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Perhaps because so much of her poetry involves dreams and death and anthropomorphized animals, Nancy Scott’s new collection has the force of fable, subtle moral insight and a long view of existence, lessons for living. “My mind lives in a neighborhood I don’t want to visit,” she writes in “Some Things Never Change,” a poem that, like so many others, takes stock of some of the frightening elements of life and ends with an image of longing and regret.
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The modest claim in the title is reflected over and over again in the 41 poems in A Little Excitement. Take the poem, “Gone Fishing,” which begins in an erotic dream but moves on quickly to frustration and remorse.
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I was deep into this dream
where our tangled bodies
were naked in the wet grass,
stars overhead, suddenly
a neon sign flashed
Vegan Cocktail Guaranteed to…,
no matter, the magic was gone.
I floundered around for
a new dream and found myself
standing in front of your grave,
but you weren’t there.
Gone Fishing was staked
next to your headstone.
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The whimsical term means checking out from reality, and it applies here in more ways than one, from the brief, interrupted, sensual dream – the magic gone as instantaneously as the neon flash – to the stark reality of her lover no longer living.
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As in ancient fables, Death is a real character in several of the poems. There’s “Death Attends a Poetry Reading”; Death is not really a welcome guest!  “Mixed Greens” begins-
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After a spate of relatives dying, funeral wreaths, heels
sticking in mud on the way to the gravesite,
I decided to dine with Death to discuss the situation.
I love what you’re wearing, said Death to jump-start
the conversation.
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It’s an amusing poem; Death seems to have the narrator’s best interests in mind, for the sake of her longevity (though one is reminded of Saul Bellow’s observation in Herzog, “Death waits for these things as a cement floor waits for a dropping lightbulb.”).  Similarly, in “The Old Woman at the End of the Block” (Aesop couldn’t have come up with a better, more portentous title!), she brings a measuring cup over to the 103-year-old woman to borrow a year or two.
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If you still need more time,
come see me again,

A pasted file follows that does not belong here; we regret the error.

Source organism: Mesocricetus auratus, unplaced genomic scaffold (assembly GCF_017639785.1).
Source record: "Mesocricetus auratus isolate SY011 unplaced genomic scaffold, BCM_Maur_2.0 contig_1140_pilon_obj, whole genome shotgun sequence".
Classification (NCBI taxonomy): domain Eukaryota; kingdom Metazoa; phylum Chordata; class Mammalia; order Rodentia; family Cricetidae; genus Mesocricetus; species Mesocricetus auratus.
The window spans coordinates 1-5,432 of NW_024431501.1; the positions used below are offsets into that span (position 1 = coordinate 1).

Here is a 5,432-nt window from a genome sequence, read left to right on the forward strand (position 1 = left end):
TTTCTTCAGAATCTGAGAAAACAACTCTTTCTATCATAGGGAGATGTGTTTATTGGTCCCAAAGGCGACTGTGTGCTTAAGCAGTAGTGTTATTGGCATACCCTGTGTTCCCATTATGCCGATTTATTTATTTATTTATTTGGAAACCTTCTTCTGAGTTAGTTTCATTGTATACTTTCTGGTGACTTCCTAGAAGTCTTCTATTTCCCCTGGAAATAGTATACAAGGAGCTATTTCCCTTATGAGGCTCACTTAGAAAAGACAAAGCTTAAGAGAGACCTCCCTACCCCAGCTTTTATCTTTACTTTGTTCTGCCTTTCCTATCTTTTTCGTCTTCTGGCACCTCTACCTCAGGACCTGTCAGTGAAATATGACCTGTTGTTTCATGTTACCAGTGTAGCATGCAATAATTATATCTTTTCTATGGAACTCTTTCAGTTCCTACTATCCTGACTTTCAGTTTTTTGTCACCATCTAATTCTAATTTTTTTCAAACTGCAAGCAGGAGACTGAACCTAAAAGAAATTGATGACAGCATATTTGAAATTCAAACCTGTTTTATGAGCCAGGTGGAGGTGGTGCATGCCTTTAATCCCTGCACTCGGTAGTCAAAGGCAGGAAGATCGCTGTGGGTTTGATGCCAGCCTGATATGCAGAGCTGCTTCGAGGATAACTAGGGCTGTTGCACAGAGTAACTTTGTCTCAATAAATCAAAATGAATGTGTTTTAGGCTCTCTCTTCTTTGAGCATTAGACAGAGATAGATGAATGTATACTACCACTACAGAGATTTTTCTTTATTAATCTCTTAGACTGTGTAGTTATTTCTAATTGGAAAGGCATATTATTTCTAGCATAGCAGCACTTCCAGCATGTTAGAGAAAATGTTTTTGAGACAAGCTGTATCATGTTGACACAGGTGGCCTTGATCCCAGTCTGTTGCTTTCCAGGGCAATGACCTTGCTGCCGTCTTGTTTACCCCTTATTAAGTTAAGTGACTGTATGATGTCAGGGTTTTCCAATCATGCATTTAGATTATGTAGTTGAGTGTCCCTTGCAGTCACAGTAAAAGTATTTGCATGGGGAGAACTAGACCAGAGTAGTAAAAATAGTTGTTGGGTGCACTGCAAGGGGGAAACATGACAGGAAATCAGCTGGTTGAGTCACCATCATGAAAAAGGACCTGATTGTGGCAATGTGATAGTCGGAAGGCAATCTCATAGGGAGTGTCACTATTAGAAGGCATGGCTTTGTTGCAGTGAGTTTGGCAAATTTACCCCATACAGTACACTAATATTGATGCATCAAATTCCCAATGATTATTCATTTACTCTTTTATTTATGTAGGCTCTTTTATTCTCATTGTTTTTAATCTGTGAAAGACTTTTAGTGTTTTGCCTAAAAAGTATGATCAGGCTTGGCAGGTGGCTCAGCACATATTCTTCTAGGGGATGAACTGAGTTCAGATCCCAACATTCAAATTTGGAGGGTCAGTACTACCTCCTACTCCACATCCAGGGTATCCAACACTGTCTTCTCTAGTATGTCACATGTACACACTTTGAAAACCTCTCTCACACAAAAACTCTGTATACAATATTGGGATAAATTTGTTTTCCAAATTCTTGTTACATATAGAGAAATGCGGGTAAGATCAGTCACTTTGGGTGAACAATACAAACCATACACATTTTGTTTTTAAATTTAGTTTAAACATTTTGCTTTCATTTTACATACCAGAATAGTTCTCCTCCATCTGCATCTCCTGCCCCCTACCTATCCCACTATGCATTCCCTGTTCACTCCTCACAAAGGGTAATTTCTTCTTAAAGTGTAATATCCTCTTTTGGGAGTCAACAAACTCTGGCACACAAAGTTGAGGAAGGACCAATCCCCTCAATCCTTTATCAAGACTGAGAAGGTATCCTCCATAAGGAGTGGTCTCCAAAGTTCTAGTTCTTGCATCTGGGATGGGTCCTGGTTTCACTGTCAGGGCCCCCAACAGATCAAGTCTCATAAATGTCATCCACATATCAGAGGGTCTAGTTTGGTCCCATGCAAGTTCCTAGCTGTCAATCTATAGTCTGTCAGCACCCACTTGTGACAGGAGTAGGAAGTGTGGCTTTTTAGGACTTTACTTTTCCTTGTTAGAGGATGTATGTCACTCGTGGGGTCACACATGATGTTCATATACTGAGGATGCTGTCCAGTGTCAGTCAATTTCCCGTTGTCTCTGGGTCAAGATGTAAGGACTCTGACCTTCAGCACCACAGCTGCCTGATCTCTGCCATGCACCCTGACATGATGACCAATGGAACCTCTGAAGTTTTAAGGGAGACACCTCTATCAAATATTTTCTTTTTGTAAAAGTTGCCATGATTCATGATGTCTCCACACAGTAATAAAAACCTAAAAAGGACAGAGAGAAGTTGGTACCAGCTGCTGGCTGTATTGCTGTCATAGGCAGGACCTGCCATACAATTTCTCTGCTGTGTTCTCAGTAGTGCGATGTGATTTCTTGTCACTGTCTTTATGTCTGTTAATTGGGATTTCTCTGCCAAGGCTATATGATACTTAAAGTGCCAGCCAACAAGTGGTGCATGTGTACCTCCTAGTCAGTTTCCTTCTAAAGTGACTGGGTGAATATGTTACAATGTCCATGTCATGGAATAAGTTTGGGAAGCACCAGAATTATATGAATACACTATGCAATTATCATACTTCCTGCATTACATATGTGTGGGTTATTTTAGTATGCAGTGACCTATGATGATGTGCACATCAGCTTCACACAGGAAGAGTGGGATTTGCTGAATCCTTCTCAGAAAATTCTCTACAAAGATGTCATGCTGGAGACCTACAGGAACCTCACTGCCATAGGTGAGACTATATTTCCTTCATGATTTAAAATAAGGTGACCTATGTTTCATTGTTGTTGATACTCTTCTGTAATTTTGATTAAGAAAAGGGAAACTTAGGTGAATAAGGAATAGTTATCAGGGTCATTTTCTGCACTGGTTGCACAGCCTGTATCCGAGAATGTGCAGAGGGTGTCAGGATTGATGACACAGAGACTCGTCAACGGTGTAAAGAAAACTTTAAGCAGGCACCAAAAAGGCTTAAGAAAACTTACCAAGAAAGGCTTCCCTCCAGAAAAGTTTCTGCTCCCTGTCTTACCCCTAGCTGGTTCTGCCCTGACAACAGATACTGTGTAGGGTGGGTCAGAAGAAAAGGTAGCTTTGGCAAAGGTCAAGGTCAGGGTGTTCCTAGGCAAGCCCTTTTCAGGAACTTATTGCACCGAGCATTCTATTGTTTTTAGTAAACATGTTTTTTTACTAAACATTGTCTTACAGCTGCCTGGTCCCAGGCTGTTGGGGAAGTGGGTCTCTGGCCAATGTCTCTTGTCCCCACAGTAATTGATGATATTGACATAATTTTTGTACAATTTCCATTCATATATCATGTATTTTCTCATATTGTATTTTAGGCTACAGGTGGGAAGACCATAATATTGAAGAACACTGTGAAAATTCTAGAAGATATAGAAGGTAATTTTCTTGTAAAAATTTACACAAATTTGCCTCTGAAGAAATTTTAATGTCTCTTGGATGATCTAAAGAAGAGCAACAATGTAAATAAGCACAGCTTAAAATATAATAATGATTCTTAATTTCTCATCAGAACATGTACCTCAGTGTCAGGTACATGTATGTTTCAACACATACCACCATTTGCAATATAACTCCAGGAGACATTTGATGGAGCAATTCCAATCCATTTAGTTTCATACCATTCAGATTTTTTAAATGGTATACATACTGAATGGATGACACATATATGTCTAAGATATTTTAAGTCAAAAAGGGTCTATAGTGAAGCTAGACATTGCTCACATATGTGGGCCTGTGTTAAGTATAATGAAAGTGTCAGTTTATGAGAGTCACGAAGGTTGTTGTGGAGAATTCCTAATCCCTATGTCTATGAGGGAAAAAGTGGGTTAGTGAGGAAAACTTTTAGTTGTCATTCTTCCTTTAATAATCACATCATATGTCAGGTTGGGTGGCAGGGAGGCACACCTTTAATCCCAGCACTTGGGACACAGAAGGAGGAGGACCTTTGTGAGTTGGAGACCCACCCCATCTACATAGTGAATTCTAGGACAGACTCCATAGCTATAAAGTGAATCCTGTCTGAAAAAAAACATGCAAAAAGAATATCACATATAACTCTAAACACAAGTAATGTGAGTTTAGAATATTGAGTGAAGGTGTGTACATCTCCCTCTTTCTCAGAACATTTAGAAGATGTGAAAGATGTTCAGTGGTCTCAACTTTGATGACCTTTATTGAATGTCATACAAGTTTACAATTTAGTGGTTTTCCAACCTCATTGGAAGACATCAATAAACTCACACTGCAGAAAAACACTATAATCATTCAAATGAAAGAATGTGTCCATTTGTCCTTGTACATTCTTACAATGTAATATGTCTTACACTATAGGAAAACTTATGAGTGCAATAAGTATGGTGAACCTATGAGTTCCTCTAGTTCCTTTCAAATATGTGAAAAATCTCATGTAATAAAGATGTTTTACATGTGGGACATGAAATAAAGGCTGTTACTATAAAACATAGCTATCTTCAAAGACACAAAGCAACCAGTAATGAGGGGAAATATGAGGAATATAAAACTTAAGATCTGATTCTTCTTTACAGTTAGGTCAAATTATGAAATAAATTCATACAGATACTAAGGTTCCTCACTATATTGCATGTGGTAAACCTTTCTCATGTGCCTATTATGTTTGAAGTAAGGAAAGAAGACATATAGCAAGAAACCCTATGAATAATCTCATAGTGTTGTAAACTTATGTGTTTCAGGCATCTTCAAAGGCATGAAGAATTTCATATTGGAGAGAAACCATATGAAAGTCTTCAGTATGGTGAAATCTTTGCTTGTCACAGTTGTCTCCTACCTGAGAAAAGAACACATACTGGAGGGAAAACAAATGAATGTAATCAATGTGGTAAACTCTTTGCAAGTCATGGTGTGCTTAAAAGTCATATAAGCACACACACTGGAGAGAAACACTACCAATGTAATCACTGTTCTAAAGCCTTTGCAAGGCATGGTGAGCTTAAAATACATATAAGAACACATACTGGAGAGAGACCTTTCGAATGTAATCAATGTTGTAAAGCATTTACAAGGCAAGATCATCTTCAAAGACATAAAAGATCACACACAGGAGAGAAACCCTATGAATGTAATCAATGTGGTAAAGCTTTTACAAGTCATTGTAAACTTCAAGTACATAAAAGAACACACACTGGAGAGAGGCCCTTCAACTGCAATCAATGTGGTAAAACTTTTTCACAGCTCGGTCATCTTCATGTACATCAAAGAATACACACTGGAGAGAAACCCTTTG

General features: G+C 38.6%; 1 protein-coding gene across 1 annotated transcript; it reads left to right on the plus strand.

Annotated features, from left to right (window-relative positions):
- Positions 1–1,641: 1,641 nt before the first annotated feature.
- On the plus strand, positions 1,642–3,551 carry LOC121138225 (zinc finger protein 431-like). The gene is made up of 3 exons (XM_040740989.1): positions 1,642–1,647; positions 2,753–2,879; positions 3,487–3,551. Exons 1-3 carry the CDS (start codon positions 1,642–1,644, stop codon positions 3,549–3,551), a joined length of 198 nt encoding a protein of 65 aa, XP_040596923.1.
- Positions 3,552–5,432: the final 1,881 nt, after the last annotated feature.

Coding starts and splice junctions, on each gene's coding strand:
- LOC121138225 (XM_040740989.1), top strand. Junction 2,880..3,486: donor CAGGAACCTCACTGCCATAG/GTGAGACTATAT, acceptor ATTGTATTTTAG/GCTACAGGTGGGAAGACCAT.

because after I’m dead,
what good is it then?
I thanked her profusely,
and, with cup filled to the brim,
I took my sweet time home.
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Like Death, animals have human features, too. Poems such as “The Bear,” “The Birds,” “Dumping the Emu,” “The Elephant in England” (fifth cousin of Babar’s wife, Celeste), “Playing Chess with the Muskrat” and “Rabbit Diva” (“She was the warm-up for Wayne Newton / in Vegas. She had a million-dollar fur coat / and pink ears to kill for.”) could be straight out of French fabliaux, as anthropomorphized as any Reynard the Fox. In the title poem, “A Little Excitement,” which begins with a bemused observation about “cloverleafs,” those complex highway constructions, being so unlike the plants we find on lawns, a traffic accident occurs.
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A bewildered coyote with an injured paw
was snarling traffic. Cars honked.
The coyote kept zigzagging across lanes.
Another coyote joined the first.
They walked upright now, slapping
each other’s back before suddenly vanishing.
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Wow, you can see them becoming human before your eyes, a couple of dudes in modern America!
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Just as fables sort of “bend” reality, so do dreams, and so we circle back to regret and its opposite, wish-fulfillment. “Gone Fishing,” which confronts the reality of the death of a lover, ends:
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If I scroll to the part where we
were throbbing with passion,
would you forget all
this craziness and come back?
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“Some Things Never Change” similarly concludes:
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No matter, I can do without until the tracks of my mind
finally unwind: I’ll answer the doorbell
dressed in bridal white,
a gardenia in my ear, and you’ll be waiting to lead me
down the garden path the way you always have.
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And the poem “What Is Meant to Be,” a title that confronts “reality” head on like no other, likewise sums up:
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Heart pounding, I hesitate to approach your car
only to find you’re still a dream.
Instead, I slip my key into the front door lock.
When the wind suddenly kicks up,
I feel someone behind me, whispering
my name. I can’t move. What if…
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These fabulist themes of the potency of dreams, the malleability of death, so potent in Scott’s poetry, ultimately make me think of the famous Taoist tale of Chuang Tzu, dreaming he was a butterfly, and upon awakening, wondering if he wasn’t really a butterfly dreaming he was Chuang Tzu. Who’s to say what’s real and what isn’t? The poems in A Little Excitement are sad, clever, and thoughtful all at once, whimsically playing with the gratification of desires, the moral implications profound and moving.
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You can find the book here: A Little Excitement
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Charles Rammelkamp is Prose Editor for Brick House Books in Baltimore and Reviews Editor for The Adirondack Review. His most recent releases are Ugler Lee from Kelsay Books and Catastroika from Apprentice House.